Reflection of arriving in Costa Rica

Jamir studied abroad this past summer in Costa Rica for six weeks. This is his second journal on the blog. Check it out!

Jamir Nahuel Kai

15 May 2016

Study abroad reflection #1 

It’s hard to accept reality. A strange articulation, I know, but I can’t express the bulk
of my feelings right now in any other way. I’m experiencing a surreal blend of comfort,exhilaration, and unease. Primarily, I’m overwhelmed by the gorgeous climate this evening. Fresquito is how my host-sister’s boyfriend described it. I would agree, cool and fresh feeling.

Secondarily, I miss my fiancé already. We haven’t spent more than a day apart for the last three years, and the plane ride to Costa Rica was enough to make me feel the distance between us that is to last for the next six weeks. Once I process the tropical breeze alongside the pangs of missing my beloved, I begin to tear up.

I can’t believe I’m finally here! I’ve been dreaming about this very place since ninth grade. That’s six long years of fantasizing about walking amongst the mountains and the bugs (so many bugs) and seeing beautiful, diverse, Spanish-speaking people all around me. And now I’m here. Los ticos do indeed, as all the posts I have read claimed, greet kindly all passersby. And greetings are specific to the time of day. 

My host-sister is a ray of sunshine, but busy. To make sure I got to see the beauty of the town and surrounding towns, she and her boyfriend took me for a sunset drive around the highs and low of Carrillos Alto and Carrillos Bajo. We took an even further trip out to a bigger town called Grecia and I tried my first authentic Costa Rican dish! I didn’t like it all that much. But that’s okay! Dinner by my already loving and caring host-mother, Alicia, was fabulous and filling. First day of school is tomorrow. Bright and early.

UVa in Costa Rica Pre-departure reflection

Jamir studied abroad this past summer in Costa Rica for six weeks. Check out his journal before he left on his trip.

Jamir Nahuel Kai

12 May 2016

Pre departure reflection

My passport has finally arrived! My new duffel bag has finally arrived! I just picked up a new pair of sunglasses and my two ounce travel bottles are filled with sunscreen, body wash, and bug spray. I’ve spent hours online researching various aspects of Costa Rican culture and I’ve had a long conversation with my host parents’ daughter about my stay in their home. It is now officially feeling quite real that I will soon be leaving for Costa Rica and living in Alajuela for an entire six weeks. But even though everything feels prepared, the butterflies in my stomach are telling me otherwise….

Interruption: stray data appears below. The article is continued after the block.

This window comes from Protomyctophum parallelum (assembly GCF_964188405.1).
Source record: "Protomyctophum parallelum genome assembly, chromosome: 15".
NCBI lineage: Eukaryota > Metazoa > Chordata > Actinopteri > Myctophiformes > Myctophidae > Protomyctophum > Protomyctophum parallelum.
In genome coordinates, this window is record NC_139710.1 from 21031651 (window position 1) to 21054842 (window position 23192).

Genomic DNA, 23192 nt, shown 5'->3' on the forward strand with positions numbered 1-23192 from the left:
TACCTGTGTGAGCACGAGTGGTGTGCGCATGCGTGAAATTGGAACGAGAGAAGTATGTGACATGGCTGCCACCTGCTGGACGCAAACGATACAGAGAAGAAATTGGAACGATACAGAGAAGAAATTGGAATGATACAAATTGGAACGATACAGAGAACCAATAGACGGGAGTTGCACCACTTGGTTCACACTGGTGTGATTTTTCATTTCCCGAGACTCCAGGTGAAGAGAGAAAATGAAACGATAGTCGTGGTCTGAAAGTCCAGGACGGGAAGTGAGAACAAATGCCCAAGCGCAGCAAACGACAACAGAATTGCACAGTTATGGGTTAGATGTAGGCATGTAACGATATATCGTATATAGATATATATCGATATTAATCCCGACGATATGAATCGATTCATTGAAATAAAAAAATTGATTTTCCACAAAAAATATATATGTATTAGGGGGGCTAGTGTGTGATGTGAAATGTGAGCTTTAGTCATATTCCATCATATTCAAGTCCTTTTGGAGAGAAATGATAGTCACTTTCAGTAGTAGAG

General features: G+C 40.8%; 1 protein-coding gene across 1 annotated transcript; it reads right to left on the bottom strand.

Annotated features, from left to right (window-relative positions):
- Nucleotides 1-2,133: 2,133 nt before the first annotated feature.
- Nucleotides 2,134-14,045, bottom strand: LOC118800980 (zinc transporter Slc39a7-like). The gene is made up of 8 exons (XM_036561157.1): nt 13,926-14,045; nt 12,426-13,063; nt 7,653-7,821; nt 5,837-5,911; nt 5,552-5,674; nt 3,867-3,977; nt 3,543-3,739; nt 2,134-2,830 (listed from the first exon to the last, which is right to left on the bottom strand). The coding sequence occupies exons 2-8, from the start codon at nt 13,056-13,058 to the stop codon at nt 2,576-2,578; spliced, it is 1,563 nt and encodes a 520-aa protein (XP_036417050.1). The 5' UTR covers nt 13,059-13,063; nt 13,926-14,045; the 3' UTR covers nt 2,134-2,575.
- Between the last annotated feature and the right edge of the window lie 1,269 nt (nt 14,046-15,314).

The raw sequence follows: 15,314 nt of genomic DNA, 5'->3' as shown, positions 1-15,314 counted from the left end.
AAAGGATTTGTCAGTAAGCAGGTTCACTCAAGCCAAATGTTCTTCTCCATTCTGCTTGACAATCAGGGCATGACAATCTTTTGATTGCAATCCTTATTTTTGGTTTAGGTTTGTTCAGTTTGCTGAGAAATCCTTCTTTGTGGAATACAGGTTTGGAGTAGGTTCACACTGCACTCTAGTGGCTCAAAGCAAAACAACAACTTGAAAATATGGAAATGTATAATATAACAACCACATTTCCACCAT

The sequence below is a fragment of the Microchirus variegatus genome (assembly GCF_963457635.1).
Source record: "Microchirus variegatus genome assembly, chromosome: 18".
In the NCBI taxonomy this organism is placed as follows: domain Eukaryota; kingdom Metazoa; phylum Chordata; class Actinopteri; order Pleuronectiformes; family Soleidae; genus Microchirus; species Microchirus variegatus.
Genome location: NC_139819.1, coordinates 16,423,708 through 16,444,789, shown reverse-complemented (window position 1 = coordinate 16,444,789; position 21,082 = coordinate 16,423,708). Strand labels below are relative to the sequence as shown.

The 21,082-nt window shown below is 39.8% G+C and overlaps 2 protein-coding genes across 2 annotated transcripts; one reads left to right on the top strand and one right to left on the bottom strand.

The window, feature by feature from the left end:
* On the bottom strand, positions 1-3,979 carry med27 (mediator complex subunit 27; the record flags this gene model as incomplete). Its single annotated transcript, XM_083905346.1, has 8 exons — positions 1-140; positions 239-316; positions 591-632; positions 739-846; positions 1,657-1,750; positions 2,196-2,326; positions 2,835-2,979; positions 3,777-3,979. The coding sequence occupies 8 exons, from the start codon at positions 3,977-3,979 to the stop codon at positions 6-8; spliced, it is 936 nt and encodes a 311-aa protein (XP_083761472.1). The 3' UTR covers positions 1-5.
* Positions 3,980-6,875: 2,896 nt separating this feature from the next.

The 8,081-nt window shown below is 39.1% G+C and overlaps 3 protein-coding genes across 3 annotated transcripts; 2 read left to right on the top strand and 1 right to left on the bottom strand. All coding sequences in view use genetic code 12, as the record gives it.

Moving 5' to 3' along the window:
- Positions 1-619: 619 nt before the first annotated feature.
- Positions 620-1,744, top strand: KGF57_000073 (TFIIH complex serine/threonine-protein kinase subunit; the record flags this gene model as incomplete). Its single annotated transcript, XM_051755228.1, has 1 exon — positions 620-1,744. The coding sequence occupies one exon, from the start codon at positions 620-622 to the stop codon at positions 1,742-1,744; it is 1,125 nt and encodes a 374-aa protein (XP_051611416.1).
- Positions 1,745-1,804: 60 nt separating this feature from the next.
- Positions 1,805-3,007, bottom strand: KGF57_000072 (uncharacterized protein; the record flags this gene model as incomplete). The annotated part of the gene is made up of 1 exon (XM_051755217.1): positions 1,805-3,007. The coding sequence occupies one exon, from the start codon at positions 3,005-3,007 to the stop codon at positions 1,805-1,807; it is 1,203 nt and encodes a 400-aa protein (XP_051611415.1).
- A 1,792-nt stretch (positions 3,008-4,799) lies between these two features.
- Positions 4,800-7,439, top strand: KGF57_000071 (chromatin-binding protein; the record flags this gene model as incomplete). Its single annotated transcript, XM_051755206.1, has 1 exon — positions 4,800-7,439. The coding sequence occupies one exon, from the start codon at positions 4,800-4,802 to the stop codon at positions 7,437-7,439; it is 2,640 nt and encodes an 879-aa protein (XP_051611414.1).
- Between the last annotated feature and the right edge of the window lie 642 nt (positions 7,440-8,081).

What if I don’t like the food? What if my host family aren’t okay with gay people? Will I be able to stay in contact with my mom without an international phone plan? And what am I going to do without being able to sleep next to my fiancée and our two dogs every night for a month and a half??? The truth of the matter is I’m equally as worried as I am excited for this imminent trip.

However, as a teacher candidate in my fourth (out of five) year at the University of Virginia, I recognize the value and importance of studying abroad. I can’t wait to start experiencing the new culture, meeting new people, and improving my Spanish. I’ll be doing a semester-long teaching internship at Monticello High School in the fall and taking standardized assessments in July, so I want my fluency to be as perfect as possible before returning home to the states. I also can’t wait to be capturing moments, sharing them with my loved ones, and transmitting my experiences in various forms. Above all, I’m very thankful for this opportunity as I’ve never been out of the country and I’m the only person in my entire extended family to attend college, let alone spend a month abroad to study a foreign language. I shall return stronger, more knowledgeable, and with un montón de memorias that I’ll utilize and cherish forever!!

Pura Vida Costa Rica!

Taylor Clarke is a rising 4th year student majoring in Statistics who studied abroad on the UVA in Costa Rica program in Alajuela. Enjoy her pictures!

Needless to say, soccer is the most popular sport in Costa Rica. If there is a soccer game in Costa Rica, you can bet money that nearly every tico is watching. These pictures were taken in the Juan Santamaria Park in downtown Alajuela during the Costa Rica versus Italy game of World Cup. This picture depicts part of the passion and excitement of life in Costa Rica, and if nothing else, everyday life in Costa Rica during a soccer game. Soccer is a huge part of life here.

Needless to say, soccer is the most popular sport in Costa Rica. If there is a soccer game in Costa Rica, you can bet money that nearly every tico is watching. These pictures were taken in the Juan Santamaria Park in downtown Alajuela during the Costa Rica versus Italy game of World Cup. This picture depicts part of the passion and excitement of life in Costa Rica, and if nothing else, everyday life in Costa Rica during a soccer game. Soccer is a huge part of life here.

One of Costa Rica’s main goals is to preserve nature while achieving a harmonious relationship between her and humans. Bridges like this are common in the forests of Costa Rica as they effectively achieve this goal. The trails throughout the forest include many bridges to minimize ecological disruption and provide a unique experience for visitors. You walk through the forest using both dirt trails and bridges, but mainly bridges. The bridges vary in height and length, this particular bridge was one of the tallest and longest at this park.